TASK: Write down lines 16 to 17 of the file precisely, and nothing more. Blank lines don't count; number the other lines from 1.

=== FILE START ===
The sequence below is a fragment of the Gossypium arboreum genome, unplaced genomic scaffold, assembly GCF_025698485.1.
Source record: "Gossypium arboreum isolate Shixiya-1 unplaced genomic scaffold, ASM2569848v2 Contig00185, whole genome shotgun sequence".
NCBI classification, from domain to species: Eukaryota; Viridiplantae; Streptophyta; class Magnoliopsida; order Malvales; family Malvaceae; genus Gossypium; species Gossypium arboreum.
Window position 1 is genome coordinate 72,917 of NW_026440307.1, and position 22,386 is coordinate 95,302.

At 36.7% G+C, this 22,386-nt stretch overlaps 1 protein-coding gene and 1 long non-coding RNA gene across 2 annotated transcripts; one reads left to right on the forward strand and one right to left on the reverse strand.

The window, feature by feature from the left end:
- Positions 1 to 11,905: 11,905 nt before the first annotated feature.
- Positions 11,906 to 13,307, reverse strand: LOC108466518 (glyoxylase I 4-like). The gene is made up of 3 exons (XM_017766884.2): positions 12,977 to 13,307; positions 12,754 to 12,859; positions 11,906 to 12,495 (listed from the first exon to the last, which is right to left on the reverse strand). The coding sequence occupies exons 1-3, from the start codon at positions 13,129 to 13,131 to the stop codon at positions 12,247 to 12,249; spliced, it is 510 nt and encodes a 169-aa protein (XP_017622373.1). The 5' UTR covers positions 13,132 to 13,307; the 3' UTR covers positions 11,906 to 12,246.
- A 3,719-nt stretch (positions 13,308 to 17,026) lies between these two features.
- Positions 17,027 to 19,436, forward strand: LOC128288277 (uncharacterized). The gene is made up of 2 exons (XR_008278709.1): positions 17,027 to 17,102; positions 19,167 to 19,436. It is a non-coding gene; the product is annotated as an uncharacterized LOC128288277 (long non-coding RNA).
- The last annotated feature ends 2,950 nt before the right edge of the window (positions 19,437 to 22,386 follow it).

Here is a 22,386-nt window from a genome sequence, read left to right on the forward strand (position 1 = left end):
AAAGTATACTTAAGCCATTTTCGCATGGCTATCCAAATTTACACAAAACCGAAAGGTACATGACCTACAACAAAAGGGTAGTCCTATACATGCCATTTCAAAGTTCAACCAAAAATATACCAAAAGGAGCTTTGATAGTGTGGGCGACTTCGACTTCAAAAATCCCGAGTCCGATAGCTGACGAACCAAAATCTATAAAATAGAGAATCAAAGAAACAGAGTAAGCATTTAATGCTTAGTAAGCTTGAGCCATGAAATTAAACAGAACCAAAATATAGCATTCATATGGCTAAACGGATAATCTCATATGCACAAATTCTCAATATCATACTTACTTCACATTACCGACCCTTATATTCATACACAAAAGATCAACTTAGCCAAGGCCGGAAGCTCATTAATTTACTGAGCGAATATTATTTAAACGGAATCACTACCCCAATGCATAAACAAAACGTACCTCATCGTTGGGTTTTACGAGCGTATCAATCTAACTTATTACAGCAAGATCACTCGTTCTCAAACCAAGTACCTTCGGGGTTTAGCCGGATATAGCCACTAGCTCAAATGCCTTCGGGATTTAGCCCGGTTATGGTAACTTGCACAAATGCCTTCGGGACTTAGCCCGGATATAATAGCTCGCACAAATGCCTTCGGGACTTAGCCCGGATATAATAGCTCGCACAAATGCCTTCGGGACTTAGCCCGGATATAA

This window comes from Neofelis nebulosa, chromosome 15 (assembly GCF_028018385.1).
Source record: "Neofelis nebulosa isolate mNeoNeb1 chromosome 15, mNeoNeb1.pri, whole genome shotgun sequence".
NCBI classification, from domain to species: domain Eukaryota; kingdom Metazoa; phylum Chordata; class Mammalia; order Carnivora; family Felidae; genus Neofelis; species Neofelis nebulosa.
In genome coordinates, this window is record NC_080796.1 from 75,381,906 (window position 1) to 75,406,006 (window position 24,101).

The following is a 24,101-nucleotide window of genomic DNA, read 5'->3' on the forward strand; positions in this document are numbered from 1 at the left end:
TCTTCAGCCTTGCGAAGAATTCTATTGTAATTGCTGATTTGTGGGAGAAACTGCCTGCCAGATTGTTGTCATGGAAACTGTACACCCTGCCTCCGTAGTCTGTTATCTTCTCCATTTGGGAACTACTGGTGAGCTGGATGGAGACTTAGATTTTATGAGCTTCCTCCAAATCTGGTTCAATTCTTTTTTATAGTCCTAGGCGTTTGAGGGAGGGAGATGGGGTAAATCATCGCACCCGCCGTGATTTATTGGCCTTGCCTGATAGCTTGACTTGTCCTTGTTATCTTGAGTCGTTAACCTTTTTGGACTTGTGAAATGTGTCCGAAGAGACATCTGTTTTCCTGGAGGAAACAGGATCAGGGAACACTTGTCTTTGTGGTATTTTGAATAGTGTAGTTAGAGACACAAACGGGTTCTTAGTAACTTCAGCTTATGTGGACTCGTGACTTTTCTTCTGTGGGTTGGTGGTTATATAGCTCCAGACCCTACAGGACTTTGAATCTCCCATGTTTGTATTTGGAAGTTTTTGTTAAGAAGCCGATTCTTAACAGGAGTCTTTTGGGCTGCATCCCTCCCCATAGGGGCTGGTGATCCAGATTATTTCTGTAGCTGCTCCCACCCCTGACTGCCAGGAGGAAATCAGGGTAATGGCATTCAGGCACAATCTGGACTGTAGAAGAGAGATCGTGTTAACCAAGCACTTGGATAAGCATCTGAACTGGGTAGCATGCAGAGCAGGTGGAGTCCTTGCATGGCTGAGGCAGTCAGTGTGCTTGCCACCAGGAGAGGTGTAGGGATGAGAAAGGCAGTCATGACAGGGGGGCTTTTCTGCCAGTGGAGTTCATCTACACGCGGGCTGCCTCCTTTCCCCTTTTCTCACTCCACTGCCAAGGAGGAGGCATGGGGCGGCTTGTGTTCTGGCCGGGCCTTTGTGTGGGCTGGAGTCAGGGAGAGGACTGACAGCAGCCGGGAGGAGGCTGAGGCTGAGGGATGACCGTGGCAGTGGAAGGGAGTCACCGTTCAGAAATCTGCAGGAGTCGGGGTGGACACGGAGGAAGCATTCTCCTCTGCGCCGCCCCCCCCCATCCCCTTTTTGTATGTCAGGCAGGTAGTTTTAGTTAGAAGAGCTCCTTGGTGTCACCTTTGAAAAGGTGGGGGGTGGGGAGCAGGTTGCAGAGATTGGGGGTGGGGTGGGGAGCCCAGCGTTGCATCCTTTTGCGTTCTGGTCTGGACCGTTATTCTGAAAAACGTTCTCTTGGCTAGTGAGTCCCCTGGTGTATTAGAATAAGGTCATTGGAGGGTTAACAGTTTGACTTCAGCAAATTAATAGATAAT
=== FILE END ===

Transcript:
NCBI classification, from domain to species: domain Eukaryota; kingdom Metazoa; phylum Chordata; class Mammalia; order Carnivora; family Felidae; genus Neofelis; species Neofelis nebulosa.
In genome coordinates, this window is record NC_080796.1 from 75,381,906 (window position 1) to 75,406,006 (window position 24,101).